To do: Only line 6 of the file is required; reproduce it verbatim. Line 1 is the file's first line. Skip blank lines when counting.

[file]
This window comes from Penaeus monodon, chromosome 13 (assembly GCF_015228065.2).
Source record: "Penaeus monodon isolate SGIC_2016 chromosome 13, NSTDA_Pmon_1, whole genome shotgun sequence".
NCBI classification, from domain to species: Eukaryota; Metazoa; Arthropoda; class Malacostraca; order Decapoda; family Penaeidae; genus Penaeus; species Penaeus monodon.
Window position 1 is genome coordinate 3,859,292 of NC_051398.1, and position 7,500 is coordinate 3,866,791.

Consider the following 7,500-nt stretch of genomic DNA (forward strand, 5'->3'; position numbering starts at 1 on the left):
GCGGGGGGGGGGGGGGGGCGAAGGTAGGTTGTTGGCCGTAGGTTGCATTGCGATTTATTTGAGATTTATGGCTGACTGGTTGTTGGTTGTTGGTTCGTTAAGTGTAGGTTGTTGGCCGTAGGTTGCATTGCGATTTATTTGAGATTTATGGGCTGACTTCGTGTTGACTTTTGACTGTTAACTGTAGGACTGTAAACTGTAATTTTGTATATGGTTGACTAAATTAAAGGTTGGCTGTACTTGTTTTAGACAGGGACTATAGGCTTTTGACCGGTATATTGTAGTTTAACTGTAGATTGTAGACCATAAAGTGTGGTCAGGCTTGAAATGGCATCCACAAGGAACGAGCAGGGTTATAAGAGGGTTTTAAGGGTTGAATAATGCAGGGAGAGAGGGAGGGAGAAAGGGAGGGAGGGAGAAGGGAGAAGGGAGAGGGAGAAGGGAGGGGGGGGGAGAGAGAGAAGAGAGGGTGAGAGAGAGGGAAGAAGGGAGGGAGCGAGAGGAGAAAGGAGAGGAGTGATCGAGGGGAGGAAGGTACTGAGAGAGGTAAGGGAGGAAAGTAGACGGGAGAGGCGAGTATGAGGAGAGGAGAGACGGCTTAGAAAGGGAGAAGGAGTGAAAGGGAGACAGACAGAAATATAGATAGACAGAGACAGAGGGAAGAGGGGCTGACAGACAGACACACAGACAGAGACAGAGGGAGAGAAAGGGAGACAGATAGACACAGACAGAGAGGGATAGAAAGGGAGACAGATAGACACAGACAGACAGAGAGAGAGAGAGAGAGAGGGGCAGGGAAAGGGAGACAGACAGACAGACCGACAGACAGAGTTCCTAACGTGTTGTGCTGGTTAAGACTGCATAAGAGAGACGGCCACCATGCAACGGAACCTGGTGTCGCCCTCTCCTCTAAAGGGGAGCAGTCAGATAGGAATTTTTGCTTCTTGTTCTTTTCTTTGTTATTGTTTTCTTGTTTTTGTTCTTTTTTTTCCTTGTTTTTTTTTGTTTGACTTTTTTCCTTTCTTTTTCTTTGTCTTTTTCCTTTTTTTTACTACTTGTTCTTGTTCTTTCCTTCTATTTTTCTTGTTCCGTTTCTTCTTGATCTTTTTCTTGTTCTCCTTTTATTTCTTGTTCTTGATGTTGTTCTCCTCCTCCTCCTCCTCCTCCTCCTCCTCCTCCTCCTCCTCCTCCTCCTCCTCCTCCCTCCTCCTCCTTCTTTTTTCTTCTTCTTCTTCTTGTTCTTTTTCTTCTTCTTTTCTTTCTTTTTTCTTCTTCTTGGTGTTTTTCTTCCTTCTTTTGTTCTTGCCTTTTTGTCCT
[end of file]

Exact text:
GCGGGGGGGGGGGGGGGGCGAAGGTAGGTTGTTGGCCGTAGGTTGCATTGCGATTTATTTGAGATTTATGGCTGACTGGTTGTTGGTTGTTGGTTCGTTAAGTGTAGGTTGTTGGCCGTAGGTTGCATTGCGATTTATTTGAGATTTATGGGCTGACTTCGTGTTGACTTTTGACTGTTAACTGTAGGACTGTAAACTGTAATTTTGTATATGGTTGACTAAATTAAAGGTTGGCTGTACTTGTTTTAGACAGGGACTATAGGCTTTTGACCGGTATATTGTAGTTTAACTGTAGATTGTAGACCATAAAGTGTGGTCAGGCTTGAAATGGCATCCACAAGGAACGAGCAGGGTTATAAGAGGGTTTTAAGGGTTGAATAATGCAGGGAGAGAGGGAGGGAGAAAGGGAGGGAGGGAGAAGGGAGAAGGGAGAGGGAGAAGGGAGGGGGGGGGAGAGAGAGAAGAGAGGGTGAGAGAGAGGGAAGAAGGGAGGGAGCGAGAGGAGAAAGGAGAGGAGTGATCGAGGGGAGGAAGGTACTGAGAGAGGTAAGGGAGGAAAGTAGACGGGAGAGGCGAGTATGAGGAGAGGAGAGACGGCTTAGAAAGGGAGAAGGAGTGAAAGGGAGACAGACAGAAATATAGATAGACAGAGACAGAGGGAAGAGGGGCTGACAGACAGACACACAGACAGAGACAGAGGGAGAGAAAGGGAGACAGATAGACACAGACAGAGAGGGATAGAAAGGGAGACAGATAGACACAGACAGACAGAGAGAGAGAGAGAGAGAGGGGCAGGGAAAGGGAGACAGACAGACAGACCGACAGACAGAGTTCCTAACGTGTTGTGCTGGTTAAGACTGCATAAGAGAGACGGCCACCATGCAACGGAACCTGGTGTCGCCCTCTCCTCTAAAGGGGAGCAGTCAGATAGGAATTTTTGCTTCTTGTTCTTTTCTTTGTTATTGTTTTCTTGTTTTTGTTCTTTTTTTTCCTTGTTTTTTTTTGTTTGACTTTTTTCCTTTCTTTTTCTTTGTCTTTTTCCTTTTTTTTACTACTTGTTCTTGTTCTTTCCTTCTATTTTTCTTGTTCCGTTTCTTCTTGATCTTTTTCTTGTTCTCCTTTTATTTCTTGTTCTTGATGTTGTTCTCCTCCTCCTCCTCCTCCTCCTCCTCCTCCTCCTCCTCCTCCTCCTCCTCCTCCTCCCTCCTCCTCCTTCTTTTTTCTTCTTCTTCTTCTTGTTCTTTTTCTTCTTCTTTTCTTTCTTTTTTCTTCTTCTTGGTGTTTTTCTTCCTTCTTTTGTTCTTGCCTTTTTGTCCT